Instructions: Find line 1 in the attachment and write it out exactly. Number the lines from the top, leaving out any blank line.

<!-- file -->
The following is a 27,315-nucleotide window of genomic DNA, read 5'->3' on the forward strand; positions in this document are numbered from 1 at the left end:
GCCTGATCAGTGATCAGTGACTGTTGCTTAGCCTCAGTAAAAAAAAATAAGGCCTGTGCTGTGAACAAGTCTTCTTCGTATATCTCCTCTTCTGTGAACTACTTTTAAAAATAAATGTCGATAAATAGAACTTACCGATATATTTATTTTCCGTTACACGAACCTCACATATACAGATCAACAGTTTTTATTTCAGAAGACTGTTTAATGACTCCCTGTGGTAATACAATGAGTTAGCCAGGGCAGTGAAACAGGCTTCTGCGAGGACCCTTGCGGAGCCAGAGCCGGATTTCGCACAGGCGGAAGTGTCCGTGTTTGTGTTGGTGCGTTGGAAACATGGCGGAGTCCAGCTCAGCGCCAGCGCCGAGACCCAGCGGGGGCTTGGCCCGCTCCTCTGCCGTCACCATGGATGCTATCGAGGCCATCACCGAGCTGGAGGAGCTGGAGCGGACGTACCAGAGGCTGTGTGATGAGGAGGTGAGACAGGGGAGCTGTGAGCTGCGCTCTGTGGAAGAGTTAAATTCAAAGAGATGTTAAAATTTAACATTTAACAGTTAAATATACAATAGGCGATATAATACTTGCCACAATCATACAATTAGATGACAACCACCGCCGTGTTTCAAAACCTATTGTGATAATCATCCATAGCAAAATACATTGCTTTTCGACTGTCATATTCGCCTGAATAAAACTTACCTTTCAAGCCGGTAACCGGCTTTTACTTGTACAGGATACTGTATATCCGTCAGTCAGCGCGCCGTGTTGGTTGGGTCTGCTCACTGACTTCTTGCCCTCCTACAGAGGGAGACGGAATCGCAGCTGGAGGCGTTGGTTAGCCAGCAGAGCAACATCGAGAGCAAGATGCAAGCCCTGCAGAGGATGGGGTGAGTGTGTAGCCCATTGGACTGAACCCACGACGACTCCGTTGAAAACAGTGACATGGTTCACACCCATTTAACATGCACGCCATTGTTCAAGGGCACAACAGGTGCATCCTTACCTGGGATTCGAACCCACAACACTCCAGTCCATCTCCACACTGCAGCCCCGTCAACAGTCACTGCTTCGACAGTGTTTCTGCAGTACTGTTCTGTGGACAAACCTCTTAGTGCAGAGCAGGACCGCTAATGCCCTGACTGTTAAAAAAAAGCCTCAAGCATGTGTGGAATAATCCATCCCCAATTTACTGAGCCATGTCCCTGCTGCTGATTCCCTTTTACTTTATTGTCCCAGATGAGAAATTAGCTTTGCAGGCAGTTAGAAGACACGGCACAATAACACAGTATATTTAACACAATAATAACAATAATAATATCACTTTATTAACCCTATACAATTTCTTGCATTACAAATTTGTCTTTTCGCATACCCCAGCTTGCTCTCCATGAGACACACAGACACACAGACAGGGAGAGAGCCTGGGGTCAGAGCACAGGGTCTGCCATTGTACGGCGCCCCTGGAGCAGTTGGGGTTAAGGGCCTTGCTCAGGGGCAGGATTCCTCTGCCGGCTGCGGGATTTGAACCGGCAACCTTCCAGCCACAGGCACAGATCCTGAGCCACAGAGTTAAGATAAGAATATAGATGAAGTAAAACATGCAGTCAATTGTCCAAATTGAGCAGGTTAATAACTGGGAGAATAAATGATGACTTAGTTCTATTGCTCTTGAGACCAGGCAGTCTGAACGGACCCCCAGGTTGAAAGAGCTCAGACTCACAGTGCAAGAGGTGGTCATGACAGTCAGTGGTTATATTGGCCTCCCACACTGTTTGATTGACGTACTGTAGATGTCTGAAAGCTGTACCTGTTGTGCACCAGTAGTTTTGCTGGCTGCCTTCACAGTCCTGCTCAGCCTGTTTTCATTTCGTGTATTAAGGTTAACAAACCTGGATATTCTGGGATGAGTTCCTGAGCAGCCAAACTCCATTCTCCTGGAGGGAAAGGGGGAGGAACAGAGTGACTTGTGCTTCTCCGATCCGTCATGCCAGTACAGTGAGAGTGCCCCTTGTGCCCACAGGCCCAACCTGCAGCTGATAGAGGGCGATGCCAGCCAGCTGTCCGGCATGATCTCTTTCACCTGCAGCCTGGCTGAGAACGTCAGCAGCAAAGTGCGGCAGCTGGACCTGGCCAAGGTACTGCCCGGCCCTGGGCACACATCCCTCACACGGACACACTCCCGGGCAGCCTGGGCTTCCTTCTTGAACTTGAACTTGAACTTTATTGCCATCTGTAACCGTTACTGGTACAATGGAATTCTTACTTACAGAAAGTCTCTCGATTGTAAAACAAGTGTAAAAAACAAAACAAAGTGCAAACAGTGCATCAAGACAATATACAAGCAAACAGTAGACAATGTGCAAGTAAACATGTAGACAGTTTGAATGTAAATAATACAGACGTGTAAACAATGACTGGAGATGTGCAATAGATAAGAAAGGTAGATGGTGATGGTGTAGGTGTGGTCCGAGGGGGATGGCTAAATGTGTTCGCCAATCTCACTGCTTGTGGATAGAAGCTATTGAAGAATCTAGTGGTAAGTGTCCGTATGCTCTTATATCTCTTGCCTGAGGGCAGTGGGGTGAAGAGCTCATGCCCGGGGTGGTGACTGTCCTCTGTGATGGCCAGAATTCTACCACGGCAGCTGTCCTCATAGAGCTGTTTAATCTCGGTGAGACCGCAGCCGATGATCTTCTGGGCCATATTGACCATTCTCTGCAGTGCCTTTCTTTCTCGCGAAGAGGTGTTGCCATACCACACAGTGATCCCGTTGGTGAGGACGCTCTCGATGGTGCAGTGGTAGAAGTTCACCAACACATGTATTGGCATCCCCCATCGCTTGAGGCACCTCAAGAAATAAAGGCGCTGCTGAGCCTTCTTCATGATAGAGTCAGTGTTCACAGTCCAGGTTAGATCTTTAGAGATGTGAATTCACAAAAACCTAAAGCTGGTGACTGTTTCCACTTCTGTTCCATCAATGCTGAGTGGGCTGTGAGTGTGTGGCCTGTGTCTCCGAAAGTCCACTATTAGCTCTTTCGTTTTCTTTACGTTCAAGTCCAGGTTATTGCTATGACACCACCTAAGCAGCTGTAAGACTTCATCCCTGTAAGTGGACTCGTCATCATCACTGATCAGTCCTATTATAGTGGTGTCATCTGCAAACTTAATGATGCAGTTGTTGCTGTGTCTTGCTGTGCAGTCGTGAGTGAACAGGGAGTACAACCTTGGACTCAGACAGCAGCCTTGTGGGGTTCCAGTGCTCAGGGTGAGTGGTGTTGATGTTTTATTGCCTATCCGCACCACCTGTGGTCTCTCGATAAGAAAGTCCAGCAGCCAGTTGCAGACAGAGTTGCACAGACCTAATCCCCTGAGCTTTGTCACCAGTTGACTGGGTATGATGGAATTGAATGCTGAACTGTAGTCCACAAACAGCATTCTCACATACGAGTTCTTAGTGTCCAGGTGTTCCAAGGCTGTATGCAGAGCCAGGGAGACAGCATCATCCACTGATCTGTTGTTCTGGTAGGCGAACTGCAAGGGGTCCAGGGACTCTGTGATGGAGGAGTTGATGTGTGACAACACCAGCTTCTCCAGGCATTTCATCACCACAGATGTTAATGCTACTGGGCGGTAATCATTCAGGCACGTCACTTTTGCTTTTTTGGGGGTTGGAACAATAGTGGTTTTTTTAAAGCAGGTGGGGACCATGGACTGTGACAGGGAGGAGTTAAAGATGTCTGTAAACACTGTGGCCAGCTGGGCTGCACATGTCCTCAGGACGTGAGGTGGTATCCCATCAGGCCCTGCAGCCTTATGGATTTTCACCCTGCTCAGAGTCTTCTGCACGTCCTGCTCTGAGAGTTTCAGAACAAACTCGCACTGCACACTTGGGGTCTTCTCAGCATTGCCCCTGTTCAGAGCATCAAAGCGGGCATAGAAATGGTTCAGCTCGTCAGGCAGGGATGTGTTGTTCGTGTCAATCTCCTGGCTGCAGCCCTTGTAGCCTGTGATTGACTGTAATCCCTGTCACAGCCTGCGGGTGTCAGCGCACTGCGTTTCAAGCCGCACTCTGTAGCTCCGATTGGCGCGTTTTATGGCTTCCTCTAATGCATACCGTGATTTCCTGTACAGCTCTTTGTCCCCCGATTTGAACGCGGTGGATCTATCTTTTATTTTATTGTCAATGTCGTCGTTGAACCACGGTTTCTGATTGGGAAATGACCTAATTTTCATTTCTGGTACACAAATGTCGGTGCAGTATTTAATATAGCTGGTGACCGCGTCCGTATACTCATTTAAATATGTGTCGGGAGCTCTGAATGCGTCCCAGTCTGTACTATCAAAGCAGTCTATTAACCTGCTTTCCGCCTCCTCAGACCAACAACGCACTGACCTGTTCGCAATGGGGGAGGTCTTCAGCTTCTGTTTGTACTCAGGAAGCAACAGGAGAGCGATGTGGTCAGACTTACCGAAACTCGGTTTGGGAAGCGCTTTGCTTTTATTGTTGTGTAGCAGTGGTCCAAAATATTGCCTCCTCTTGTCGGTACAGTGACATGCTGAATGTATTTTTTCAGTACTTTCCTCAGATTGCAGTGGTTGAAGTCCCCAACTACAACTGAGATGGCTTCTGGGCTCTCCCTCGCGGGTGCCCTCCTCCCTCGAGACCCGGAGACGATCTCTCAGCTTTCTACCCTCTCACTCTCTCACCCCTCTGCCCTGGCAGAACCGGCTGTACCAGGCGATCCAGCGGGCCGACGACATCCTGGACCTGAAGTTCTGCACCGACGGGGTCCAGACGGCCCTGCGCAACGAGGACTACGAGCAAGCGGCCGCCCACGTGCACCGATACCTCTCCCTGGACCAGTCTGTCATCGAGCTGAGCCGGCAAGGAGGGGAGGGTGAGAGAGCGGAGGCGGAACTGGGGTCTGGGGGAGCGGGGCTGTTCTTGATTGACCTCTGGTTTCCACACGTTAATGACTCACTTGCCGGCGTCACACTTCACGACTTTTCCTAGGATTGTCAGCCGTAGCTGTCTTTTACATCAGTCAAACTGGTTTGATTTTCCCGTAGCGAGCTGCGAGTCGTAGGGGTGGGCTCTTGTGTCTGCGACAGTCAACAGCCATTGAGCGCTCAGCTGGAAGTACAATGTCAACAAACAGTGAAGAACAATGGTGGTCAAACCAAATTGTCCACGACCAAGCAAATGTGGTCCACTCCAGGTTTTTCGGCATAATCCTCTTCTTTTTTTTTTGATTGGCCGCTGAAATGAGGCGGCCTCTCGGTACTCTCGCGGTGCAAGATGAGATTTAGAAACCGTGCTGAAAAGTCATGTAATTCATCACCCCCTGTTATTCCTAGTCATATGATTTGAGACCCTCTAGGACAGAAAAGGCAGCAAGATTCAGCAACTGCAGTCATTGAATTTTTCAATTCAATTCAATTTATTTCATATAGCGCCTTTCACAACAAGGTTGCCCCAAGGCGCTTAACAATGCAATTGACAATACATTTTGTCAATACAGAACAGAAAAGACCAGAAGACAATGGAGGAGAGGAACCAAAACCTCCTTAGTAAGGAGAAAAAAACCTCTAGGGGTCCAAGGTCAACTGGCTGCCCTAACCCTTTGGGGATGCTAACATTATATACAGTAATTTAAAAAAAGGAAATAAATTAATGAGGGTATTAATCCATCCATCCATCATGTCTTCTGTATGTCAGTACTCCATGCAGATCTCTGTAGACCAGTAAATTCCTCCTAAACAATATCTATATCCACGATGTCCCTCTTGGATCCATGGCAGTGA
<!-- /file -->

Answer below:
The following is a 27,315-nucleotide window of genomic DNA, read 5'->3' on the forward strand; positions in this document are numbered from 1 at the left end: